Gros Ventre

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  • noun

Synonyms for Gros Ventre

a member of the Sioux people formerly inhabiting an area along the Missouri river in western North Dakota


Related Words

a Siouan language spoken by the Hidatsa


References in periodicals archive ?
Red Cloud spoke from a particular Assiniboine conception of the tribal land during the period of intertribal wars prior to the establishment of the reservation system, when these boundaries were hotly contested with the neighboring (Atsinas) Gros Ventre and Lakota people.
He empowered and legitimized Assiniboine identity and political power, denying Sioux (and perhaps Gros Ventre) claims to the tribal territory.
(17.) "Welch, after all, is Gros Ventre and Piegan (Blackfeet) by Indian heritage, and he lived for some time with his grandparents on the Fort Belknap Reservation, where the Gros Ventres are now located.
Cooper, The Gros Ventres of Montana: Part II, Religion and Ritual, University of American Anthropological Series No.
Knowledge of Gros Ventre and Blackfeet traditional tales and ceremonial patterns may reveal parallels between traditional ceremonies and the progress of the central character, but even then it is apparent that Winter in the Blood frustrates, if it does not entirely subvert, such a reading.
The nontransparency of the experience (of the narrator, whom I will call No-Name, and of the text) provokes interesting critical alternatives: whether to read it, as William Thackeray does, as a compendium of subtle or disguised references to Gros Ventre ceremonial patterns that must be unmasked for the text to be fully understood, or to read it with critics such as Stephen Tatum, disregarding these traditional referents in favor of parallels between the rhetoric of the text and deconstructive, psychoanalytic, and Marxist critical theories.(16) Is a critical archeology most appropriate for a reading of Winter in the Blood or, indeed, for any American Indian novel, and should the critic resort to "ethnographic" detail in order to explain narrative opacity?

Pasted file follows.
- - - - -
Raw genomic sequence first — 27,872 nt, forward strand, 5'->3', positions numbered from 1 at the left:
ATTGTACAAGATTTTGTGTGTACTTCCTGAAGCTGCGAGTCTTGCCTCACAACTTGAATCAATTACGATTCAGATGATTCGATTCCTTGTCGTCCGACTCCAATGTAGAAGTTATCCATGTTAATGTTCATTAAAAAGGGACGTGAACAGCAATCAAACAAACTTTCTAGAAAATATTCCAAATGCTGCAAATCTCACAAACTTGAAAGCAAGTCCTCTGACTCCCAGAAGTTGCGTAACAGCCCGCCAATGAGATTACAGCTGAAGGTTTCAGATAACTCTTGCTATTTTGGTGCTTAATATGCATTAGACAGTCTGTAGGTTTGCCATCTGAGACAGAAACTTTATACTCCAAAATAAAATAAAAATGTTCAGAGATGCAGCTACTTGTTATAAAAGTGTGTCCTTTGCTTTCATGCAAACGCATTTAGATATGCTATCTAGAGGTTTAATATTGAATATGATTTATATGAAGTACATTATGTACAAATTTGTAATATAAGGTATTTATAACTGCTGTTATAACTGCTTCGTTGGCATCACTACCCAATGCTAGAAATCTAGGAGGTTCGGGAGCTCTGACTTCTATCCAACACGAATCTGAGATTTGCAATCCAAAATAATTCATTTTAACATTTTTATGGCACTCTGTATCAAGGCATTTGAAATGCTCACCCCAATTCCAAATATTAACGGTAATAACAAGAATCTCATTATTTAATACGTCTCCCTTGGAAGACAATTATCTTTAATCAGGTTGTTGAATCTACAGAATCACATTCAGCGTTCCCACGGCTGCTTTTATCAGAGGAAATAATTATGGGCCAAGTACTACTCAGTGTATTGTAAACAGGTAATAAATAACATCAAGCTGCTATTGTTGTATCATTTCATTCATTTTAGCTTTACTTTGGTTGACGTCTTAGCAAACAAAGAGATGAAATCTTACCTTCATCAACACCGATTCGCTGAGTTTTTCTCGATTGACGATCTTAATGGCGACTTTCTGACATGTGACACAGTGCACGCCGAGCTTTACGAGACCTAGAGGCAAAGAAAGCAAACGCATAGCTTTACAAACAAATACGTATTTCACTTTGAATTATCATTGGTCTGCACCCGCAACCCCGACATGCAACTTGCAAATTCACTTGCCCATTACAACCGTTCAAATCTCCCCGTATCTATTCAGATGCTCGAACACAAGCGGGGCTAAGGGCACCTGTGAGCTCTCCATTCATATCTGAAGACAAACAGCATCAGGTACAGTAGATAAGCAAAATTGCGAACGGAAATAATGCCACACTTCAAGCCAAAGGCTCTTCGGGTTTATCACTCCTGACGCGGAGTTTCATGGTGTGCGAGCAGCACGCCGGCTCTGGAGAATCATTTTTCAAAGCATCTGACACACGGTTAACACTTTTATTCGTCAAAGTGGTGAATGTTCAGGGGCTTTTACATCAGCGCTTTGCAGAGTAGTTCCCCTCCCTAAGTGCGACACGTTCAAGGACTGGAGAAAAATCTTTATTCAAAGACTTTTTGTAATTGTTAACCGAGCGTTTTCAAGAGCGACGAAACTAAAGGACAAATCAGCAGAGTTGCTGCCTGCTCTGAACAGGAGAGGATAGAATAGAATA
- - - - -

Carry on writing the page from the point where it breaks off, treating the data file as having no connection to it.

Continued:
My argument is that Winter in the Blood marks precisely this sort of split between a reading that is savvy to Gros Ventre and Blackfeet traditions and one that refuses their relevance.
Equally, and perhaps more important because it is not quite as obvious, Thackeray's attempt to unearth buried references to Gros Ventre ritual and myth in Winter in the Blood seems to elide the importance of their opacity in the text: it is precisely this opacity which renders the true character of the narrator's alienation from Gros Ventre or Blackfeet culture because of his interpellation in the dominant white culture.
A-kas-kin, Red Deer, and Na-too-pe, the leading Gros Ventres peace chiefs, were equally concerned [as Feather and Big Man] about the cessation of trade which further reduced their tribe's power....
In reference to a later time period, Schilz asserts that "Shortly after they destroyed South Branch House, the Gros Ventres massacred a party of Iroquois hunters."(41) Citing M'Gillivray's 1794-95 journals and the Hudson's Bay Company's Fort Edmonton Journals of 1796, Schilz provides a detailed description of this supposed attack.(42) Unfortunately, neither of these journals even imply that such an attack took place.
Schilz, "The Gros Ventres and the Canadian Fur Trade 1754-1831." American Indian Quarterly 12 (1988): 41-56.
Schilz cites Johnson, 75 (Schilz, "The Gros Ventres and the Canadian Fur Trade", 50).
Schilz cites Johnson, 80-81 (Schilz, "The Gros Ventres and the Canadian Fur Trade," 51).
Schilz, "The Gros Ventres in the Canadian Fur Trade, 1754-1831," American Indian Quarterly 12 (1988): 45-46.
Binnema notes that Matthew Cocking met a chief called White Eagle, whom I have identified as a Gros Ventre. Mr.